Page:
Nelson v. Campbell,
541 U.S. 637 (2004)

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certiorari to the united states court of appeals for the eleventh circuit

No. 03–6821. Argued March 29, 2004—Decided May 24, 2004

Three days before his scheduled execution by lethal injection, petitioner filed a 42 U. S. C. §1983 action against respondent Alabama prison officials, alleging that the use of a “cut-down” procedure requiring an incision into his arm or leg to access his severely compromised veins constituted cruel and unusual punishment and deliberate indifference to his medical needs in violation of the Eighth Amendment. Petitioner, who had already filed an unsuccessful federal habeas application, sought a permanent injunction against the cut-down’s use, a temporary stay of execution so the District Court could consider his claim’s merits, and orders requiring respondents to furnish a copy of the protocol on the medical procedures for venous access and directing them to promulgate a venous access protocol that comports with contemporary standards. Respondents moved to dismiss the complaint for want of jurisdiction on the grounds that the §1983 claim and stay request were the equivalent of a second or successive habeas application subject to 28 U. S. C. §2244(b)’s gatekeeping requirements. Agreeing, the District Court dismissed the complaint because petitioner had not obtained authorization to file such an application. In affirming, the Eleventh Circuit held that method-of-execution challenges necessarily sound in habeas, and that it would have denied a habeas authorization request.

Held: Section 1983 is an appropriate vehicle for petitioner’s Eighth Amendment claim seeking a temporary stay and permanent injunctive relief. Pp. 5–13.

   (a) Section 1983 must yield to the federal habeas statute where an inmate seeks injunctive relief challenging the fact of his conviction or the duration of his sentence. Such claims fall within the core of habeas. By contrast, constitutional claims challenging confinement conditions fall outside of that core and may be brought under §1983 in the first instance. The Court need not reach here the difficult question of how method-of-execution claims should be classified generally. Respondents have conceded that §1983 would be the appropriate vehicle for an inmate who is not facing execution to bring a “deliberate indifference” challenge to the cut-down procedure’s constitutionality if used to gain venous access for medical treatment. There is no reason on the complaint’s face to treat petitioner’s claim differently solely because he has been condemned to die. Respondents claim that because the cut-down is part of the execution procedure, petitioner is actually challenging the fact of his execution. However, that venous access is a necessary prerequisite to execution does not imply that a particular means of gaining such access is likewise necessary. Petitioner has argued throughout the proceedings that the cut-down and the warden’s refusal to provide reliable information on the cut-down protocol are wholly unnecessary to gaining venous access. If, after an evidentiary hearing, the District Court finds the cut-down necessary, it will need to address the broader method-of-execution question left open here. The instant holding is consistent with this Court’s approach to civil rights damages actions, which also fall at the margins of habeas. Pp. 5–9.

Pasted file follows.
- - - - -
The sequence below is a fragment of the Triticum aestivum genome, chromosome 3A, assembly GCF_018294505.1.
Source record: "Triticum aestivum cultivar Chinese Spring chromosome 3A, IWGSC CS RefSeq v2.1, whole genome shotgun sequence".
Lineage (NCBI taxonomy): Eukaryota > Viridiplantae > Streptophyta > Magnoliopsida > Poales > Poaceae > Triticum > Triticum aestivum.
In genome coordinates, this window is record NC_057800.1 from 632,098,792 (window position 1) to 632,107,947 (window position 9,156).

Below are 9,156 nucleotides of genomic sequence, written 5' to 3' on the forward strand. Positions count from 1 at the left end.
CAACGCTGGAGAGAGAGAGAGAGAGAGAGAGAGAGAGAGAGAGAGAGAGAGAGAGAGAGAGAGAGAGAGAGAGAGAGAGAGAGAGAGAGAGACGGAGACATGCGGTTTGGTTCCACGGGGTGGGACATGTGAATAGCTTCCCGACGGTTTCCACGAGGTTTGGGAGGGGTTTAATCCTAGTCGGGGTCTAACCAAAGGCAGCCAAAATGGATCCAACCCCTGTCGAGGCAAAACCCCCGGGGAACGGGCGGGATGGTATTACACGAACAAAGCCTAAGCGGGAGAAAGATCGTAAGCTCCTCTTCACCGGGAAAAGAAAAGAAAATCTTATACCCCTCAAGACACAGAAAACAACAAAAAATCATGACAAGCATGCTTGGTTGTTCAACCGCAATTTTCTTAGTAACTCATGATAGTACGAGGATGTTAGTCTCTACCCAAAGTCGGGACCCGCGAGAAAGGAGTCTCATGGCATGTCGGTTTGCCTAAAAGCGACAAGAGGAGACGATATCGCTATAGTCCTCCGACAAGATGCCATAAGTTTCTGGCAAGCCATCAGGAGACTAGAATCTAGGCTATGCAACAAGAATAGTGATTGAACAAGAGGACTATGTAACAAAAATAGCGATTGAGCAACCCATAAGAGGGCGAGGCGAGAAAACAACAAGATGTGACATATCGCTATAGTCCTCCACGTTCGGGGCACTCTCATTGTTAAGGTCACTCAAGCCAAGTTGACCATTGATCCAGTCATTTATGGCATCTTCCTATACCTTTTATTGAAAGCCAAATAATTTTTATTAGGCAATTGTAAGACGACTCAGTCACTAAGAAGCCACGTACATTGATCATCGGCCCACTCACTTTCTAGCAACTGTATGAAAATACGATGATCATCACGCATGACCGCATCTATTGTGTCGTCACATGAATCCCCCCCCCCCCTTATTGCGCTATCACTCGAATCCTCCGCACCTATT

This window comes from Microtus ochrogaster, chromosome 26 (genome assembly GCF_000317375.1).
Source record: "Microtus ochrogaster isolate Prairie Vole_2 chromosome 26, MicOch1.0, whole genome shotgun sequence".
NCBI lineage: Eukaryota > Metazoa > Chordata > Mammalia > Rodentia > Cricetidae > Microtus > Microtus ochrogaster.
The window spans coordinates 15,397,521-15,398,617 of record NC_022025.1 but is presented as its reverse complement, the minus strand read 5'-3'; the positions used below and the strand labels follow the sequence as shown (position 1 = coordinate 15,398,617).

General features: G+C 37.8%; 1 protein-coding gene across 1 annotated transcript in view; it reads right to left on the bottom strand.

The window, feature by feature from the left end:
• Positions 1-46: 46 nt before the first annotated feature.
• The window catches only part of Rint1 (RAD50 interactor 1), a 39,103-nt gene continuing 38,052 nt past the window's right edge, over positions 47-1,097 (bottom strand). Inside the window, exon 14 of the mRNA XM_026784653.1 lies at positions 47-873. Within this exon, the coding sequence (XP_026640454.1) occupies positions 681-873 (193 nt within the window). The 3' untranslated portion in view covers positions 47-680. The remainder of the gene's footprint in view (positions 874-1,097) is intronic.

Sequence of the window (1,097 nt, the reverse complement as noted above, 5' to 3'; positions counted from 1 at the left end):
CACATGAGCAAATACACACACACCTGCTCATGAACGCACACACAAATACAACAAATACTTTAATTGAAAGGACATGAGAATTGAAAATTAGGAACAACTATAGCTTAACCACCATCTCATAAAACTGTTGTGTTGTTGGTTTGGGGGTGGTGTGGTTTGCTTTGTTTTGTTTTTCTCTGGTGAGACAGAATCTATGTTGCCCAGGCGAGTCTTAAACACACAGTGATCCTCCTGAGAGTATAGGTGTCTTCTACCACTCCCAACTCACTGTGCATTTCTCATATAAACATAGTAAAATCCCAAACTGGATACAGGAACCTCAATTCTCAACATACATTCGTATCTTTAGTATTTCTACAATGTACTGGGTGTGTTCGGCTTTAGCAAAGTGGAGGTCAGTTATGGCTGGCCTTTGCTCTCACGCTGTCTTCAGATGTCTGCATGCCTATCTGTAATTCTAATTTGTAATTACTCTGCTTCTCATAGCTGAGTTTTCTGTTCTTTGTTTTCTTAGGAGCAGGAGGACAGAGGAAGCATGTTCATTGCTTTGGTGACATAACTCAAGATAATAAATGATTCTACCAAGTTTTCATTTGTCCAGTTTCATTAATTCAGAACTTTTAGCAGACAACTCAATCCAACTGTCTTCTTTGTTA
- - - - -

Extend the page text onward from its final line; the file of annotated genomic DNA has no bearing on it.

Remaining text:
(b) If a permanent injunction request does not sound in habeas, it follows that the lesser-included request for a temporary stay (or preliminary injunction) does not either. Here, a fair reading of the complaint leaves no doubt that petitioner sought to enjoin the cut-down, not his execution by lethal injection. However, his stay request asked to stay his execution, seemingly without regard to whether the State did or did not resort to the cut-down. The execution warrant has now expired. If the State reschedules the execution while this case is pending on remand and petitioner seeks another similarly broad stay, the District Court will need to address the question whether a request to enjoin the execution, rather than merely to enjoin an allegedly unnecessary precursor medical procedure, properly sounds in habeas. Pp. 9–11.

   (c) Respondents are incorrect that a reversal here would open the floodgates to all manner of method-of-execution challenges and last-minute stay requests. Because this Court does not here resolve the question of how to treat method-of-execution claims generally, the instant holding is extremely limited. Moreover, merely stating a cognizable §1983 claim does not warrant a stay as a matter of right. A court may consider a stay application’s last-minute nature in deciding whether to grant such equitable relief. And the ability to bring a §1983 claim does not free inmates from the substantive or procedural limitations of the Prison Litigation Reform Act of 1995. Pp. 11–13.

347 F. 3d 910, reversed and remanded.

   O’Connor, J., delivered the opinion for a unanimous Court.

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